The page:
CW: Violence and murder
On the afternoon of October 15th, Leigh-on-Sea was shaken by the tragic stabbing and murder of Sir David Amess. Widely regarded as one of Westminster’s most admired and dedicated MPs, the outpouring of grief from across the political spectrum was profound. The ramifications of this tragedy stretch far beyond the borders of Amess’ Essex constituency, and after the second murder of a British MP in five years, now is the moment to reflect on how and why the rise of populism and the subsequent polarisation of politics has changed the way we treat our public servants.
Jo Cox’s murder in Leeds in June 2016 shocked the nation. For the first time since the 1990s, when Ian Gow was killed by the IRA, a sitting British MP was brutally murdered for doing their job. There were 26 years between those two tragic incidents, and now British politics is left facing the second deadly attack in five years. But what steps can we possibly take to ensure that this violence ends?
There was a lot of talk across news networks and in newspapers on the following day about increased security, changes to the way in which MPs do their jobs, and upping spending on personal protection in the name of preserving democracy. In reality, the problem is far larger and harder to solve. In the last ten years, the rise of populism has seen politics become more divided, more aggressive, and ultimately more violent than ever before.
It is important to remember that this is not simply a UK problem. Donald Trump’s election in 2016 marked a turning point in American and global politics alike. The success of populism helped by a rise in the use and exploitation of social media for political gain. The Capitol riots earlier this year serve as yet another reminder of how dramatically things have changed in such a short space of time: just a few years ago the idea of the US President defying the democratic process and calling on his supporters to “take the country back” by marching on the symbolic home of American free speech would have been impossible to comprehend.
That climate of hatred, created in the build-up to the 2016 presidential elections in the United States, has spread far and wide and it is perhaps only now that here in the UK we are seeing the true ramifications of how things have altered in our sphere. The Brexit referendum and Trump’s victorious campaign have been compared many times: both used social media to give a platform to lies and exaggerations, both captured the minds of a section of society that had been ignored and underinvested in for far too long, but most importantly, both fuelled division and hatred. The goalposts moved for what was acceptable in British politics in 2016, and they haven’t moved back. Huge numbers of MPs today have been forced to install panic alarms and security cameras in their homes and offices in an effort to protect staff, family, and friends. These days you will struggle to find a democratically elected official who doesn’t regularly receive online hate and even death threats.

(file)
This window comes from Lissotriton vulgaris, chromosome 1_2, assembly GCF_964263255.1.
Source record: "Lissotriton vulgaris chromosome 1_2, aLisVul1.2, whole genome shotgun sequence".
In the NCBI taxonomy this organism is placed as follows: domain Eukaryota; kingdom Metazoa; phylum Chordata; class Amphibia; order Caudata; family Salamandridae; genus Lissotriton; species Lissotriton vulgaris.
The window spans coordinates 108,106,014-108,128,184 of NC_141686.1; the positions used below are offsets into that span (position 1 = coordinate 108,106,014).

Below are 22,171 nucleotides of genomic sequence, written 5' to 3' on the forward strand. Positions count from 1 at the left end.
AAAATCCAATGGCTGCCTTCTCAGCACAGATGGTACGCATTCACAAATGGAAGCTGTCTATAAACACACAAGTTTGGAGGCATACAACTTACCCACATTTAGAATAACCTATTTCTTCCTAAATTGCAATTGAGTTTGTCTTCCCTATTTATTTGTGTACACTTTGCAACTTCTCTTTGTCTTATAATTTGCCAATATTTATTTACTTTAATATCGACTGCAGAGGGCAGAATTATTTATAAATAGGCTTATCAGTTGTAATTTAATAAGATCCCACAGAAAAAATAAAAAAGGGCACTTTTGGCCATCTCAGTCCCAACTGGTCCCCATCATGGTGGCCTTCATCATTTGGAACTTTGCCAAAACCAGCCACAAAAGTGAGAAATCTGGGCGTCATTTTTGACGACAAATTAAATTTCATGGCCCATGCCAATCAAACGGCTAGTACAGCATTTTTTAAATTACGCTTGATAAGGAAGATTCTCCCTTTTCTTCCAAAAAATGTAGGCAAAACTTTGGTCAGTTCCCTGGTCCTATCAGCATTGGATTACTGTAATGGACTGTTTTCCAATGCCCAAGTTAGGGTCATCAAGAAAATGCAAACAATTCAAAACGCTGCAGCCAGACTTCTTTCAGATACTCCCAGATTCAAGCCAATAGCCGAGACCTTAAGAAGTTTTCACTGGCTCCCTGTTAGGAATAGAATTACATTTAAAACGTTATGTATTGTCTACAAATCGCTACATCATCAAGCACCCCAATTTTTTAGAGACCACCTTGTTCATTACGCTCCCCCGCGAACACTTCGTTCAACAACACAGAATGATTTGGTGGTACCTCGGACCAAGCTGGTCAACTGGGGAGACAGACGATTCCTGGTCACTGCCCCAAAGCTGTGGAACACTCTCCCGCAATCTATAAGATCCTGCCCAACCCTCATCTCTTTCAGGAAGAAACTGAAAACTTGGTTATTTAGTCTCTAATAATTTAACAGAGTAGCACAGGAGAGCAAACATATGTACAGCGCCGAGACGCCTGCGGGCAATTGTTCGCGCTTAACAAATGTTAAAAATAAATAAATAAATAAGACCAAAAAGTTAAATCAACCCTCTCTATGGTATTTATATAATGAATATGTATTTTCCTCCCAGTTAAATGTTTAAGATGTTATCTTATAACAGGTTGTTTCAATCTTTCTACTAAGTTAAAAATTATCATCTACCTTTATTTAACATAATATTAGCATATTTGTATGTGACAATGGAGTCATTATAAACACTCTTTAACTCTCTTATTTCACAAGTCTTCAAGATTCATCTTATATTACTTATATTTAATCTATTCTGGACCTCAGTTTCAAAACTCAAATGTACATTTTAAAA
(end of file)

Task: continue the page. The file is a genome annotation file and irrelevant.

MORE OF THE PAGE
The question of how to reverse the situation is a very difficult one to answer. Suggestions in recent days have often focussed on the removal of anonymity on social media. Problems exist here too: on a basic level there are plenty of platforms, such as Facebook, where anonymity doesn’t exist, and people are still happy to spout abuse and hatred. Radicalisation is almost impossible to stop in person, never mind online. Beyond that, the ability to remain anonymous is also key to allowing whistle-blowers and healthy critics to come forward and voice their political opinions without fear of consequences. What the country needs is a change in tone at the very top of politics, a change from the rhetoric of hate and division and a shift back towards healthy debate.
So, what next? Where do we go from here? It is all too easy for lawmakers to sit down in interviews and call for more stringent regulation of social media and put money aside for investment in personal protection. The truth is that the change we need is far more profound. We must return to a discourse of respect and understanding. British politics is characterised by the passionate and vocal defence of our personal beliefs, something very different to the violence and division often inspired by the leaders and politicians of today. The line has been crossed – now we must go back before it’s too late.
Image Credits: Richard Townshend / CC BY 3.0